A HOMEBIRTH FROM THE PERSPECTIVE OF A DOULA | BIRTH STORIES | CINCINNATI + DAYTON DOULA

A HOMEBIRTH FROM THE PERSPECTIVE OF A DOULA
BIRTH STORIES | CINCINNATI + DAYTON DOULA


It is about 10:30pm. She's calling. I had just fed my baby to sleep, we were dozing off together. My other three are already snoring in the rooms down the hall. I jumped up to the ring of my phone. 

She is quiet. Internal. We don't talk much. I listen to her moan. She doesn't have to say anything, we both know it is time. I reassure her that she's doing wonderful, and let her know I'll be there soon. Kiss my baby, kiss my husband, blow kisses to the closed doors that hold my sleeping children in their bedrooms. Grab my coffee, my keys, my bag.  Walk outside, take a few meditative breaths. In, and out. In, and out. Ground myself. Into the car, onto the road, to her home. 

Step quietly through her front door. Her partner is straight ahead in the kitchen, I walk to him. He updates me on the events. Mom is in the bathroom. Internal. I walk to the door, I listen to her moan. I reassure her that she's doing wonderful. 

Mom comes out, reaches for my hand. I hold it. Surges. Sensations. She's breathing through contractions. Slow. Steady. Intense. I admire her. Momma, you are so strong. 

She's listening to her body. Following her intuition. Squats. Leaning over a ball. Squats again. She wraps her arms around my neck. We sway. We dance. She's bringing baby down. 

Partner is there, quietly circling around us. He's following his instincts. Protecting the sacred birth space. This is their first baby. He's not nervous. He's grounded. He trusts his wife's body. 

The midwife now walks through the door. She comes in without a sound. The midwife pulls out a few traditional supplies in another room. She heads to the kitchen to prepare soup. The midwife keeps herself busy, hands off mother. A facilitator of undisturbed birth.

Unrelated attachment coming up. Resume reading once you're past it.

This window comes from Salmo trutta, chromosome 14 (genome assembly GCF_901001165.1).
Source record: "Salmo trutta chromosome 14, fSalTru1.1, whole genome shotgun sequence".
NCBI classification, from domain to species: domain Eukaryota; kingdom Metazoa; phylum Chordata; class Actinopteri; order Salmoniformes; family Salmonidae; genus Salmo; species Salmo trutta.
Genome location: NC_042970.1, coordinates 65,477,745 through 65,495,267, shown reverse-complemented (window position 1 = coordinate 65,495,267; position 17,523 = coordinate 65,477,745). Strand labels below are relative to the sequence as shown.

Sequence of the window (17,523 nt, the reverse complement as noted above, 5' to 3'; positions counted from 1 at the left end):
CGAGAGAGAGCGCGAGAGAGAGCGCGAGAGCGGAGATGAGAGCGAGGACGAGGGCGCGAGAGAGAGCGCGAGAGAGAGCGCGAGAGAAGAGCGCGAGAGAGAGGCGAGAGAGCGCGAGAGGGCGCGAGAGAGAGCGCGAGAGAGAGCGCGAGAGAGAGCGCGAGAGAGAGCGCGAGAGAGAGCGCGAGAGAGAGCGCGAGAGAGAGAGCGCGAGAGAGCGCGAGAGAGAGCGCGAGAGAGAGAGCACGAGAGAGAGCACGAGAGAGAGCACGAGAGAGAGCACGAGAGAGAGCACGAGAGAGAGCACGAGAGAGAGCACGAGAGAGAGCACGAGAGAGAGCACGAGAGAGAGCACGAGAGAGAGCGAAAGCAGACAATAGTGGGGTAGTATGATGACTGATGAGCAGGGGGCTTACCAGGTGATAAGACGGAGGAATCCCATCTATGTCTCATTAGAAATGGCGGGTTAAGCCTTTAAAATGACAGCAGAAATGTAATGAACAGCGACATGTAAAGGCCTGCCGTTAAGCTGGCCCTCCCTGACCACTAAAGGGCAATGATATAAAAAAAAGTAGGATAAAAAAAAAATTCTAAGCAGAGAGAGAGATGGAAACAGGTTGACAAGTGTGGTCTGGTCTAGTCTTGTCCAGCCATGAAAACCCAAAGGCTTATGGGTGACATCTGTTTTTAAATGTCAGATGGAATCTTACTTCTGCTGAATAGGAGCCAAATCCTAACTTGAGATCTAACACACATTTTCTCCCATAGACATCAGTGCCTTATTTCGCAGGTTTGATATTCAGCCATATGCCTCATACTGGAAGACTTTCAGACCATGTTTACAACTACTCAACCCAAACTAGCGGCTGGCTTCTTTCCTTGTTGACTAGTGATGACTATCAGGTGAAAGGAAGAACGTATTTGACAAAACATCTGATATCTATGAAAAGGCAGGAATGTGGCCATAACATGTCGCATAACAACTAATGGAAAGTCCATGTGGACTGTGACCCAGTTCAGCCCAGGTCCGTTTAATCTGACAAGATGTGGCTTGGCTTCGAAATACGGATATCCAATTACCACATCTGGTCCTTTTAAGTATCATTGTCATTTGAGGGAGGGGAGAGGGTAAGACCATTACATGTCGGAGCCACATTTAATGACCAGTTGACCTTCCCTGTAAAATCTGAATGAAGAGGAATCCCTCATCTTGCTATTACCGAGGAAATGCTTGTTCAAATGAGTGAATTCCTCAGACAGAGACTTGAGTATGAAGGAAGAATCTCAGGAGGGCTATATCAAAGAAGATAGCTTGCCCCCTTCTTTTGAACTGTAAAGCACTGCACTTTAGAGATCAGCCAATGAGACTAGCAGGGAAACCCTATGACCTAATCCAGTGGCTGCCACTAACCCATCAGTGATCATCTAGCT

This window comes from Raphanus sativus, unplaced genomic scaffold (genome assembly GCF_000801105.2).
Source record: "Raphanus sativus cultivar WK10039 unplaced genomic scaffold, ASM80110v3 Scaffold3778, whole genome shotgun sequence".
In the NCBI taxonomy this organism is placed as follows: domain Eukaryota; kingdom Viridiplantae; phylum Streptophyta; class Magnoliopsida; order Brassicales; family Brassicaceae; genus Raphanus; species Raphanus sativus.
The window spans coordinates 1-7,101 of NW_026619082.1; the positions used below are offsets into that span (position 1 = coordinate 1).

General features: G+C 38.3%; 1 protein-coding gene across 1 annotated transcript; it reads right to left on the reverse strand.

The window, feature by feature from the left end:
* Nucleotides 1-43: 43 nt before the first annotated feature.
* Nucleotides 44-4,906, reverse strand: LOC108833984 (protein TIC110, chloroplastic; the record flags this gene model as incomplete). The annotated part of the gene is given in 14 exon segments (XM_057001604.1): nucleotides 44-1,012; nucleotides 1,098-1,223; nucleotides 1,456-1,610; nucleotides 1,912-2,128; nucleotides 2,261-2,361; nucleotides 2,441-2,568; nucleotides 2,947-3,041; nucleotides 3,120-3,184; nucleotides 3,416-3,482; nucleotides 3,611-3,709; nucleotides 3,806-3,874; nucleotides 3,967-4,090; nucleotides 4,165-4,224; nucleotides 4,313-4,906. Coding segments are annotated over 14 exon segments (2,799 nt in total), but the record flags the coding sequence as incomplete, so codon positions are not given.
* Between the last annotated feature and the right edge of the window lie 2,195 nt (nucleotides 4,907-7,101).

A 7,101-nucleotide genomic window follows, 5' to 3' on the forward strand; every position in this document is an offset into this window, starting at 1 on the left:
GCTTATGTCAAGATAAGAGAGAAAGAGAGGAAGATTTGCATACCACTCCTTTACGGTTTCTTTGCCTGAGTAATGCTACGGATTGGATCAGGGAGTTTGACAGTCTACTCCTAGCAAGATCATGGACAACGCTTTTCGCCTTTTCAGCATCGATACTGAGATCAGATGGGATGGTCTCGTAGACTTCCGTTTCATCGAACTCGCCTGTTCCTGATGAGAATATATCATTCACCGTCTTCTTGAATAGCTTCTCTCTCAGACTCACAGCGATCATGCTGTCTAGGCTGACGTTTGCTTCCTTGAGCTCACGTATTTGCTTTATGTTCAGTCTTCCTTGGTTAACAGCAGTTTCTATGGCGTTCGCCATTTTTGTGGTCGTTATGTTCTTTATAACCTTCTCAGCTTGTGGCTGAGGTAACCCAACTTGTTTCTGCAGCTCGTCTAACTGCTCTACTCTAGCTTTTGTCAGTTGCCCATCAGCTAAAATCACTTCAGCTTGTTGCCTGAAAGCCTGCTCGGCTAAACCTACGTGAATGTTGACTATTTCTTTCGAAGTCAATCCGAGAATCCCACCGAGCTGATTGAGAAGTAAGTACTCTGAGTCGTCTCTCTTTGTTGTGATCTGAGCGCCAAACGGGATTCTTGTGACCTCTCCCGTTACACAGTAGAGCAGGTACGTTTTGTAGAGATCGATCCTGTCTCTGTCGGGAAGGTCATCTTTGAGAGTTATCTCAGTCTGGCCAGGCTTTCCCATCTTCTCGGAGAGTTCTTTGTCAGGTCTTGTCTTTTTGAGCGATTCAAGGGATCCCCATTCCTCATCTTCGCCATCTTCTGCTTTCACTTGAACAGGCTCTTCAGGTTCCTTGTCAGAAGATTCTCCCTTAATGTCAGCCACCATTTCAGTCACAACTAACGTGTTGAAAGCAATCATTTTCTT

Mother's moans turn into grunts. She's pushing. Standing up, she's bearing down. She reaches down. Her fingers touch her vulva. Baby's head? Not yet. But just inside her vagina, she finds baby's head. She's bearing down again. Grunting. Growling. Louder. Deeper. 

It's the full moon. She's howling. Her wild self, unleashing. Awakening. Coming alive.

The midwife peaks her head in, and heads back to the kitchen. She's centered. She's confident. Her wooden spoon moving through the soup. Circles. Spirals. From the outside, into the center. Like the journey the mother in the other room is going through. 

Mother cries that she can't do it anymore. You can do it, you are doing it. The partner get's closer. The midwife steps in, hands still off. The end is near. Grunting. Grunting. Grunting. Crying. Squatting down.

Baby's head is born. Mother laughs. Dad cries. Midwife smiles. I smile. Mother stops grunting. She's breathing baby down. Deep breath. In, and out. In, and out. 

Baby's shoulder slip out. Mom catches, places baby on the ground. She stares at baby. Dad looks confused. Isn't she supposed to bring baby up? Midwife gives him a reassuring look. She's a facilitator of undisturbed birth. 

After a moment, mom picks baby up. She's admiring baby. She brings baby to her chest. 

Baby cries. Mom cries. Dad cries.

Euphoria.

They move to the couch. They lay down together. The placenta is born moments later. The cord is kept intact. Baby finds mother's nipple. Latch. Suck. Suck. Suck. Mom is elated. Mom talks about how wonderful it feels. Dad talks about how proud he is. 

I bring her water. The midwife brings her the soup. Together we tidy her home. Do a load of laundry, clean her dishes, make her bed.

Mom is ready to be alone with her family. Midwife goes over medical guidelines. I remind her how wonderful she is. 

I grab my coffee, my keys, my bag.  Walk outside, take a few meditative breaths. In, and out. In, and out. Ground myself. Into the car, onto the road, to my home. 

I step quietly through my front door. My partner is straight ahead in the kitchen, I walk to him. I update him on the events. Kiss my baby, kiss my husband, blow kisses to the closed doors that hold my sleeping children in their bedrooms.